Monday, June 27, 2005

On the Business of Writing

I'm home sick today (thanks to my two-year-old), so I've been thinking about the business of writing and freelance writing in particular. As I write this (in between naps and while the medicine has me semi-lucid), my day job is actually still paying the bills. I don't get sick very often, nor do I get to take a vacation very often, so I've got tons of sick leave and vacation days built up -- close to six weeks worth. As such, I don't feel too guilty about taking the day off. Even if I had gone to work today, I would have gotten nothing accomplished, other than infecting most of my co-workers. Not much point in that. I'm sure my co-workers would much prefer that I just stay home!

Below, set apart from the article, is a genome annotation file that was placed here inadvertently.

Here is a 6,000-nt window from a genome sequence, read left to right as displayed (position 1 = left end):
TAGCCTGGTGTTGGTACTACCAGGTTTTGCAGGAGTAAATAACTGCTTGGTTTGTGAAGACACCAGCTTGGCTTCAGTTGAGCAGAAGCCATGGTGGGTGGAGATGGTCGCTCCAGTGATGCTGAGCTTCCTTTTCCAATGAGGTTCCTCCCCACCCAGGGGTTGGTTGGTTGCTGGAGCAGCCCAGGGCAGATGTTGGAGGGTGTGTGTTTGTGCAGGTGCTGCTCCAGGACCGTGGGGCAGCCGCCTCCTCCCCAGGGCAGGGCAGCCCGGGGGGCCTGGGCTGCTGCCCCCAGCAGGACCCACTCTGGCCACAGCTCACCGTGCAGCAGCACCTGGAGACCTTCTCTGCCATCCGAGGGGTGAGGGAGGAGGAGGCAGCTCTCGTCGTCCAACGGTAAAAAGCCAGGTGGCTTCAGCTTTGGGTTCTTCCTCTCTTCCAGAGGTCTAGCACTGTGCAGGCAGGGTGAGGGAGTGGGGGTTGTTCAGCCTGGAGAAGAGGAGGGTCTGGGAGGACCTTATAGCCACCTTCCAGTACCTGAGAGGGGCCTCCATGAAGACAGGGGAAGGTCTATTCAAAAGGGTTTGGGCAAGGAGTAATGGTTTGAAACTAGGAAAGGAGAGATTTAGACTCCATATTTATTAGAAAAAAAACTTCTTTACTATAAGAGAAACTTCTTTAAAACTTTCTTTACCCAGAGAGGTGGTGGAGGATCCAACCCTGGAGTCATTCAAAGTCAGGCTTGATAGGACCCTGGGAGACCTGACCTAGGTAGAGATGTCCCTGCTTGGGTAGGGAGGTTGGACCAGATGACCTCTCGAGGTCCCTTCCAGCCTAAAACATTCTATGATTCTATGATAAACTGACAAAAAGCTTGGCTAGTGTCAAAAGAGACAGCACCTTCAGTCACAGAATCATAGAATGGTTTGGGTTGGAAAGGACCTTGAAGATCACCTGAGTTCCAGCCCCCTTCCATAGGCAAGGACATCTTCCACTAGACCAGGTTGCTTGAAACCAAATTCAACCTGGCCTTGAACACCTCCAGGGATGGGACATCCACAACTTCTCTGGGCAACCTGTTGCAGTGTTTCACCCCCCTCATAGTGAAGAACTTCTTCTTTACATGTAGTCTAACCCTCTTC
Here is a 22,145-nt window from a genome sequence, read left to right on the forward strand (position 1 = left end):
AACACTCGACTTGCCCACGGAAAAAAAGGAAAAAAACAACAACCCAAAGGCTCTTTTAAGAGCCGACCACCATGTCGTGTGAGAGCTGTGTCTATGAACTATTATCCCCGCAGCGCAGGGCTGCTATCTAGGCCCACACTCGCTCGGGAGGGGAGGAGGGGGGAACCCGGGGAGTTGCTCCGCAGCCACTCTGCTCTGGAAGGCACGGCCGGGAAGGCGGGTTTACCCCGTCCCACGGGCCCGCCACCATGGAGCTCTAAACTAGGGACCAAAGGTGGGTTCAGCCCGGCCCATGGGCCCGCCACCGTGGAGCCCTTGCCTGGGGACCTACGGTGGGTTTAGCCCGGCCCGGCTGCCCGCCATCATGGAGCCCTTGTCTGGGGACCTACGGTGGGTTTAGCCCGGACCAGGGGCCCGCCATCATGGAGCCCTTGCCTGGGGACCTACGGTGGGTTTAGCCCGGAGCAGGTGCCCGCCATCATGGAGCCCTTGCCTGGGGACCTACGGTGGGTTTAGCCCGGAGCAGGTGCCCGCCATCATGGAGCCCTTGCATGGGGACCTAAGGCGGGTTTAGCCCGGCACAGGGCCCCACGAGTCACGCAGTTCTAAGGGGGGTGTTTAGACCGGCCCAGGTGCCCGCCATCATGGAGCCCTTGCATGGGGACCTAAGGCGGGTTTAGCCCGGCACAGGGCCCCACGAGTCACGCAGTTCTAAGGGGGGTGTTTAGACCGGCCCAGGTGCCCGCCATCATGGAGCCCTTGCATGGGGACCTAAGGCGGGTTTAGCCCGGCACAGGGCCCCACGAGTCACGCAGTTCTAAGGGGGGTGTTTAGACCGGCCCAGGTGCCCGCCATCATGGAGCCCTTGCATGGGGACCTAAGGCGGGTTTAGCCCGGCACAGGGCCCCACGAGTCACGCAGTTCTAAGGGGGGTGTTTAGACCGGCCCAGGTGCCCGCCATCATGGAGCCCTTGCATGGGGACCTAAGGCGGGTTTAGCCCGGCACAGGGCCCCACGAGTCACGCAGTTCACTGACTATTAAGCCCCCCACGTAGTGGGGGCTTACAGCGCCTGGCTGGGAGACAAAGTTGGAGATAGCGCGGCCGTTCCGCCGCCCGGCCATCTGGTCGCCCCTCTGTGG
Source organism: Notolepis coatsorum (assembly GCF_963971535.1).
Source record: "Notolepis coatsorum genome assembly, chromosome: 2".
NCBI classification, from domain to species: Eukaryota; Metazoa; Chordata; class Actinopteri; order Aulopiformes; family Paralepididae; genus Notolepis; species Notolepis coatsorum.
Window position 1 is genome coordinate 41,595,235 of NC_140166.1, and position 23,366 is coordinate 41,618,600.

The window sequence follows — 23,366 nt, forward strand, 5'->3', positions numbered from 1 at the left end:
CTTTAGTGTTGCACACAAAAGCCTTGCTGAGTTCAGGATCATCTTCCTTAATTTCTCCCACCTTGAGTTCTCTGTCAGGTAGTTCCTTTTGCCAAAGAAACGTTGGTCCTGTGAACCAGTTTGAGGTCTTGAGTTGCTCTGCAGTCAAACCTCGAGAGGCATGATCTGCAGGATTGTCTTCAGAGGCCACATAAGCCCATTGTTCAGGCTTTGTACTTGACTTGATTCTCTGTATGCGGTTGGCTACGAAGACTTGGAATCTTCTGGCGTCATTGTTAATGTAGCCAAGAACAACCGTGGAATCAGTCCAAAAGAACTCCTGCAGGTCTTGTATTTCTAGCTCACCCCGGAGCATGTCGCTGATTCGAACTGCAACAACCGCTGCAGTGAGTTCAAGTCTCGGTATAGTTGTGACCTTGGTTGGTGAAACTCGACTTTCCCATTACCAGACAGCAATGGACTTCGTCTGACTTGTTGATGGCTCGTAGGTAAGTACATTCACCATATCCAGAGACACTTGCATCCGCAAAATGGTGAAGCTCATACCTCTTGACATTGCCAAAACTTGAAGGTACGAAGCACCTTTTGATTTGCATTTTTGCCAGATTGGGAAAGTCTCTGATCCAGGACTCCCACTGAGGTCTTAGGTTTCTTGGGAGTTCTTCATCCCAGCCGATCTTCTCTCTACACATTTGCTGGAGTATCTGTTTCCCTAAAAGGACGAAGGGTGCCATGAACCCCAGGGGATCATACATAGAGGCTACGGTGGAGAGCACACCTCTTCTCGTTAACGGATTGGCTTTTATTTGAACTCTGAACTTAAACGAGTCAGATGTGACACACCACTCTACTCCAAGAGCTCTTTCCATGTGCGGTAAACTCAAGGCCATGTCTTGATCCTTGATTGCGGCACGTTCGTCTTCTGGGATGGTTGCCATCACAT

When you freelance, however, you are effectively self-employed. Yes, you get to set your own hours, take as many sick days as you need, and take a vacation pretty much whenever you want. The big difference is those vacation/sick days are no longer paid days. Every day you don't work is a day you aren't getting paid. Given that most freelancers live somewhere right around the poverty line anyway, this is no small consideration. A successful writer writes. That's all there is too it. While a certain balance between work and the rest of your life is still required, you will likely find that you will work much, much harder and longer hours for yourself than you ever would for someone else. As I mentioned yesterday, it all comes down to enlightened self-interest. In most jobs you are expected to work a set number of hours (usually 40, but not always) each week, and when you go home in the afternoon you can leave work at the workplace. There's no real impetus to work more than the required number of hours, particularly if you are salaried and don't qualify for overtime pay. On the other hand, if every dime you make comes directly from your own fevered brain, you're going to find that you'll feel pressure to grab every spare minute you can to get just a little farther along on your latest project. After all, the sooner you finish this piece, the sooner it can start earning you money and paying the bills. Enlightened self-interest.